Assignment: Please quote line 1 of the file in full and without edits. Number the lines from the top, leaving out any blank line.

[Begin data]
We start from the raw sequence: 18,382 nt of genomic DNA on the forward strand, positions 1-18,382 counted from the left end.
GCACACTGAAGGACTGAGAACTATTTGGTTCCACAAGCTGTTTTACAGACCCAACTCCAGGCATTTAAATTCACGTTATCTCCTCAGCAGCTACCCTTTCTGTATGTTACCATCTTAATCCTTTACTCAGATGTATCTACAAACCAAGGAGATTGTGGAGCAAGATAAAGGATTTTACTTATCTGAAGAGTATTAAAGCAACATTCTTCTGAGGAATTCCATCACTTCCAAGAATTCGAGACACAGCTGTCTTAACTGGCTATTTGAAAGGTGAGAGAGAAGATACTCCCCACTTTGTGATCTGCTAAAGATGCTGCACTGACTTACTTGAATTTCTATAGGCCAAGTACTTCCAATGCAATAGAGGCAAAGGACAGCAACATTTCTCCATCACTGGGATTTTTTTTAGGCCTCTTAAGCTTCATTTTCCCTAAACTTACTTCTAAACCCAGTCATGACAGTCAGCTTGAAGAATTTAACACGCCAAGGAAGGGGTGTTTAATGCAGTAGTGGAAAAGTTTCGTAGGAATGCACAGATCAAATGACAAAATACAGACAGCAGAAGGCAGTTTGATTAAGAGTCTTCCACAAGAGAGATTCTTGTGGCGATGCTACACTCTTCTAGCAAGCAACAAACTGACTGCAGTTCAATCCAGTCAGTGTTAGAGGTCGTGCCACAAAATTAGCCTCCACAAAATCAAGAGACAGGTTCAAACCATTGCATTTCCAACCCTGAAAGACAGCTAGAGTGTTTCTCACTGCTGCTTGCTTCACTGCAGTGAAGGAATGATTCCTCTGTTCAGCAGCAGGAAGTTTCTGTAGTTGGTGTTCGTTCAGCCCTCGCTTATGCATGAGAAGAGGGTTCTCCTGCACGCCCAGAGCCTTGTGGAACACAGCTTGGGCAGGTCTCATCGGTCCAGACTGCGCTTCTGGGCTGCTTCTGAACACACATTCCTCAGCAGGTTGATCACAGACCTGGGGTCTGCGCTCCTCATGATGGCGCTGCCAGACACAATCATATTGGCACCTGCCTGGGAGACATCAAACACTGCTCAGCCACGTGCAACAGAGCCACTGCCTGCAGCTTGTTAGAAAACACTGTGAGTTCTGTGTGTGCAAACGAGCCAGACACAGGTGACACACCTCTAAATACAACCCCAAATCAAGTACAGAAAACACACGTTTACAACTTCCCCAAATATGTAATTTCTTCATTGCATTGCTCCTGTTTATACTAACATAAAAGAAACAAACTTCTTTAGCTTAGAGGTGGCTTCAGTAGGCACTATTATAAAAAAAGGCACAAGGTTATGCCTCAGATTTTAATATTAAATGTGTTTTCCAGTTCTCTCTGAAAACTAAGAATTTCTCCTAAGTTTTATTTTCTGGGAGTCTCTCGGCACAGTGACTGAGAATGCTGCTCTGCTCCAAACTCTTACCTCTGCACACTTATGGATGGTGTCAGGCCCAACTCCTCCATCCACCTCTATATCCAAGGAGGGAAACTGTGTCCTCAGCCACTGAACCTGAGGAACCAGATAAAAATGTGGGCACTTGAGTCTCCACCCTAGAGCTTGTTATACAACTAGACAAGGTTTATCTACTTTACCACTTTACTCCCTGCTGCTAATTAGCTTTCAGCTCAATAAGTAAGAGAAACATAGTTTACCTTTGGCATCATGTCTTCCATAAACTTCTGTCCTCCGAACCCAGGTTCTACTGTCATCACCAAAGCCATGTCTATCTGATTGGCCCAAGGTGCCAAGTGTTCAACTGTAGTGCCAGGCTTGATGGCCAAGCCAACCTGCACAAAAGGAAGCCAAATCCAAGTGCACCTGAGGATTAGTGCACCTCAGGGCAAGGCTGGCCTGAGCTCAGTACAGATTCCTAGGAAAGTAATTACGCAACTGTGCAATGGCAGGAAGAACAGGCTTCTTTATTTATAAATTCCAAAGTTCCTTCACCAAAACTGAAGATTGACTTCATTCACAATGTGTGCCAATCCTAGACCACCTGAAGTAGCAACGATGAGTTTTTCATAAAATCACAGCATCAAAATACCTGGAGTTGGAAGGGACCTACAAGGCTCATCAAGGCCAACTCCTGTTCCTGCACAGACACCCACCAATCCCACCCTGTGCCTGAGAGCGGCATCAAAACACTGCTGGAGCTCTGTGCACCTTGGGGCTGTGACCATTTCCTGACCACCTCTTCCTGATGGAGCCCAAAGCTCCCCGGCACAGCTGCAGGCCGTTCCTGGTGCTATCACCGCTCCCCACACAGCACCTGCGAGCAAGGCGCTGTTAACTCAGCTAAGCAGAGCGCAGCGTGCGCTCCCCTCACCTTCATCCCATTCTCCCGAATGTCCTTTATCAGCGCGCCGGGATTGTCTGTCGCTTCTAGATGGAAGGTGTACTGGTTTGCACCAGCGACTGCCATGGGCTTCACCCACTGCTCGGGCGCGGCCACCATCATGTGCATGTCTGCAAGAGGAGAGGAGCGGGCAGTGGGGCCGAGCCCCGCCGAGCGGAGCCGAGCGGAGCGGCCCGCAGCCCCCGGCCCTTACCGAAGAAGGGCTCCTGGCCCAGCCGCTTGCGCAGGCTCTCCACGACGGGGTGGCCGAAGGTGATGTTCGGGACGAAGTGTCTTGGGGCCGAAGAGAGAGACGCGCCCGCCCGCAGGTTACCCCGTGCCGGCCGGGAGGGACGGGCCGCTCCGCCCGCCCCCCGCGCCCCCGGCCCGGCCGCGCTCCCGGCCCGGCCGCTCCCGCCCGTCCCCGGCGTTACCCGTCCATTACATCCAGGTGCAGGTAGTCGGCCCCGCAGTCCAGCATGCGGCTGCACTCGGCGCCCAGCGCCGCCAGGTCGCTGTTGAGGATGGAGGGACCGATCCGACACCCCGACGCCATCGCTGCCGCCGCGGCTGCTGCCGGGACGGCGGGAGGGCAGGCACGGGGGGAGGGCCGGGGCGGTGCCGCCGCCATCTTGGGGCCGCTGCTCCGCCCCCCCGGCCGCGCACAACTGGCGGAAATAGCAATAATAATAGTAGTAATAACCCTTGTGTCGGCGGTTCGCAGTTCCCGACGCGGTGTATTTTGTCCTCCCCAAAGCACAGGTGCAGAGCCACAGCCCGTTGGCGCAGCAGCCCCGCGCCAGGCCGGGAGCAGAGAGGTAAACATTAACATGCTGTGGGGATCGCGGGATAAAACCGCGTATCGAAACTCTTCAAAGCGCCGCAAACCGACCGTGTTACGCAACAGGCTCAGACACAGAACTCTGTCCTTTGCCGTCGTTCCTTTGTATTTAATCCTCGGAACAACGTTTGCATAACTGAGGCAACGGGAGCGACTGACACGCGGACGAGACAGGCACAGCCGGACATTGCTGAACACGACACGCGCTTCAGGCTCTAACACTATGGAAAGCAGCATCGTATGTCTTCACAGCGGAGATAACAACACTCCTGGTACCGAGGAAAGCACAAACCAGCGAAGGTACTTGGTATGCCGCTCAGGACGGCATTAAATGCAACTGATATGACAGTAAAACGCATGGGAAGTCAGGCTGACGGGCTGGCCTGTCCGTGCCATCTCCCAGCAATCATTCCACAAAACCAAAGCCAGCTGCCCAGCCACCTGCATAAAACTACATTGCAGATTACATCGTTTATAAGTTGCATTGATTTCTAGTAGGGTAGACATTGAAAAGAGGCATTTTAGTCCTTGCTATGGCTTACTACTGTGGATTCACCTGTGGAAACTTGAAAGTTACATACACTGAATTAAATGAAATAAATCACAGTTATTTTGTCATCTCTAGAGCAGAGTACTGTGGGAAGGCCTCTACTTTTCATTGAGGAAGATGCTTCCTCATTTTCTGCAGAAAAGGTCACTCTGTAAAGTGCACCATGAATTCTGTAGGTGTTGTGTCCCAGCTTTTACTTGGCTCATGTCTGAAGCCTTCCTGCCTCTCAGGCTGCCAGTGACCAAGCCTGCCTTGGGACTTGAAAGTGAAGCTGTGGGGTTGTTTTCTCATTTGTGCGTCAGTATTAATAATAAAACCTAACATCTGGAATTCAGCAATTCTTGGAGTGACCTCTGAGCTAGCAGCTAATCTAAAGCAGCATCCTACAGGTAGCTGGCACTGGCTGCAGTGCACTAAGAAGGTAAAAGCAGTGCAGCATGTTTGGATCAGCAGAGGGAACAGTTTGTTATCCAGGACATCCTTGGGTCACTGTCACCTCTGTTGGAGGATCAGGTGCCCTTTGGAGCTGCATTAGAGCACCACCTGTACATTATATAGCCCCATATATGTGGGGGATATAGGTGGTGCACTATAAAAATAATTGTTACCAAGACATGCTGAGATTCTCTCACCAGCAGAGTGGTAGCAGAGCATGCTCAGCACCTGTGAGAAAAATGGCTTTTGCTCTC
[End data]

We start from the raw sequence: 18,382 nt of genomic DNA on the forward strand, positions 1-18,382 counted from the left end.